Brown speaks to Maureen Coleman about personnel changes within the band, the NI Protocol, rock ‘n roll attitudes and the UK’s political landscape
Jimmy Brown is a ‘bit knackered’ when he rings at 10.30am for a pre-arranged chat.
In true rock ‘n roll style, the UB40 drummer ‘isn’t great’ before midday, particularly when the band has been touring.
But if he’s tired, it certainly doesn’t show. He talks animatedly about everything from pop music to the Northern Irish Protocol and makes for an interesting and engaging interviewee.
And, to be fair, it wouldn’t come as too much of a surprise if fatigue had caught up with him. As one of the original founding members of the Birmingham reggae band, he’s been working flat out as a musician for over 40 years. Drumming’s great exercise though, he points out, and helps keep him fit, which comes in handy, given the band’s hectic 2022/2023 tour schedule.
“You get all the exercise you need from drumming five days a week,” he says.
“Playing really keeps you fit. To be honest, when I’m on the road, I’m much fitter than I am when I’m relaxing at home.
“But we still have that old fashioned rock ‘n roll attitude. We’re not like Coldplay, all vegetarians and healthy living.
“We like to enjoy ourselves but there’s always that sense of moderation. It would take a lot of hard work to kill yourself with pleasure.”
After a two-year hiatus from touring due to the Covid pandemic, the reggae hit-makers are currently gigging in Europe following the UK leg of their Bigga Baggariddim Tour. New dates have been announced for December, including Belfast, Leeds, London’s Wembley Arena and a special hometown performance at Birmingham’s Utilita Arena.
The tour follows on from the band’s secret surprise show in Birmingham ahead of the Commonwealth Games coming to England for the first time in 20 years. Not only has it been a chance to premiere their new track Champion, written for a multi-artist album On Record to celebrate the Games, but the recent shows also marked Matt Doyle’s on-the-road debut as band frontman.
Former Kioko musician Doyle was announced last year as Duncan Campbell’s replacement after the 63-year-old singer suffered a stroke in 2020. Campbell had replaced his brother Ali on lead vocals in 2008 but the stroke forced him to ‘reluctantly’ retire from the band.
Kioko had previously supported UB40 on the road, so the band was familiar with Doyle’s reggae pedigree.
“Yeh, we stole him,” laughs Brown. “Kioko are a great band, and we did feel a bit guilty, but we knew he’d be perfect as our frontman. He’s a lot of fun on stage and at 30 years younger than the rest of us, he injects new freshness.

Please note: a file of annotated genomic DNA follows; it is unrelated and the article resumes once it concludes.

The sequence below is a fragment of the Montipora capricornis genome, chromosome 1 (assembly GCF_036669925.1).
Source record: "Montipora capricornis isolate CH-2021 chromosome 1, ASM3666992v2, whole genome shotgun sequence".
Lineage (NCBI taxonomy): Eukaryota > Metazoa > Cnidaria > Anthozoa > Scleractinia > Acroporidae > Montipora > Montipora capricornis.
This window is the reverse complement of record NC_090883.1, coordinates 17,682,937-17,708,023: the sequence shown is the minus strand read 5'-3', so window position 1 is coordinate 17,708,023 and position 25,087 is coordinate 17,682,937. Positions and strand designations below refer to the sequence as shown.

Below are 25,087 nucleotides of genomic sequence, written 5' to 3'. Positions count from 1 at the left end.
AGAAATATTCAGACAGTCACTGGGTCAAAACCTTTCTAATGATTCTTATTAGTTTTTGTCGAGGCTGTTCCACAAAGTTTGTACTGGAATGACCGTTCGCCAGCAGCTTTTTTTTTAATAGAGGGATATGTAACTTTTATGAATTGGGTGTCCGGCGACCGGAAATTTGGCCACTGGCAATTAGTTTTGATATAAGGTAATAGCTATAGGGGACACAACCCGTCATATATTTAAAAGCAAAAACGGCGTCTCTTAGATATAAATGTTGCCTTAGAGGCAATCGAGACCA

“We did four shows last summer with him, but this is his first proper tour and he’s really developing as the tour goes on.
“At first, he was a bit like a butterfly pinned to a board but then he began to loosen up and become much more charismatic.
“Once we have about a dozen shows under our belts, he’ll be firing on all cylinders.”
Losing Campbell from the band due to ill health was a ‘blow’, admits Brown. Although he’s recovered well from the stroke, his memory has been impacted and he struggled to remember lyrics and arrangements.
“It’s such a shame,” Brown says. “Duncan and I go way back. We were in the same class at school.
“He’d still be with us if it wasn’t for his health.”
The founding members of UB40 met through school in inner city Birmingham, setting up the band in 1978. Back then, the outfit was made up of Brown on drums, guitarist Ali Campbell and bassist Earl Falconer. The trio started out rehearsing reggae covers as well as writing their own music.
They were then joined by several friends, including percussionists Yomi Babayemi and Norman Hassan, saxophonist Brian Travers and keyboardist Jimmy Lynn. Campbell’s brother Robin joined up too, and the eight musicians settled on the name UB40, chosen as a nod to an attendance card issued to people claiming unemployment benefits. Duncan Campbell only joined the band in 2008, following the high-profile departure of his brother Ali, but more of that later.
UB40’s ethnic make-up was diverse, and the band’s appeal widespread. In 1980, the group released its debut single as a double A-Side, King/Food for Thought on a new record label. Food for Thought was written by Robin Campbell in his flat in Birmingham, in the run-up to Christmas — a protest song about hypocrisy and greed. King was a tribute to Martin Luther King. The double A-side went to number four in the UK charts. UB40 had arrived.
The band went on to score over 50 singles in the UK charts, including Red Red Wine, Can’t Help Falling in Love, I Got You Babe and Kingston Town. Their two biggest albums, Labour of Love (1983) and Promises and Lies (1993) both went to number one in the UK and they notched up four Grammy nominations for best reggae album.
Brown puts the band’s enduring appeal down to hard work and discipline but mainly, the accessibility of reggae music.
“I think the nature of reggae is that it’s very accessible music,” he says.
“It’s not difficult to listen to. It’s less punky than say, ska. And it’s timeless.
“If you were to take one of those charts that intersect, you’d have jazz, rock, pop, blues, all intersecting. It’s inclusive.
“And come on, everyone loves Bob Marley. How could you not?”
UB40’s line-up was fairly stable until January 2008 when Ali Campbell announced he was leaving the band. Shortly afterwards, he was joined by keyboardist Mickey Virtue and then in 2013, another member, Astro, quit too, joining Ali Campbell and Virtue in a new version of UB40. This caused a bitter feud with Brown, Robin Campbell, Falconer, Hassan and Travers — along with new singer Duncan Campbell — taking legal action against the new version over usage of the name. Virtue later left in 2018 and Astro passed away in 2021, leaving Ali as a solo artist. Travers also died last year.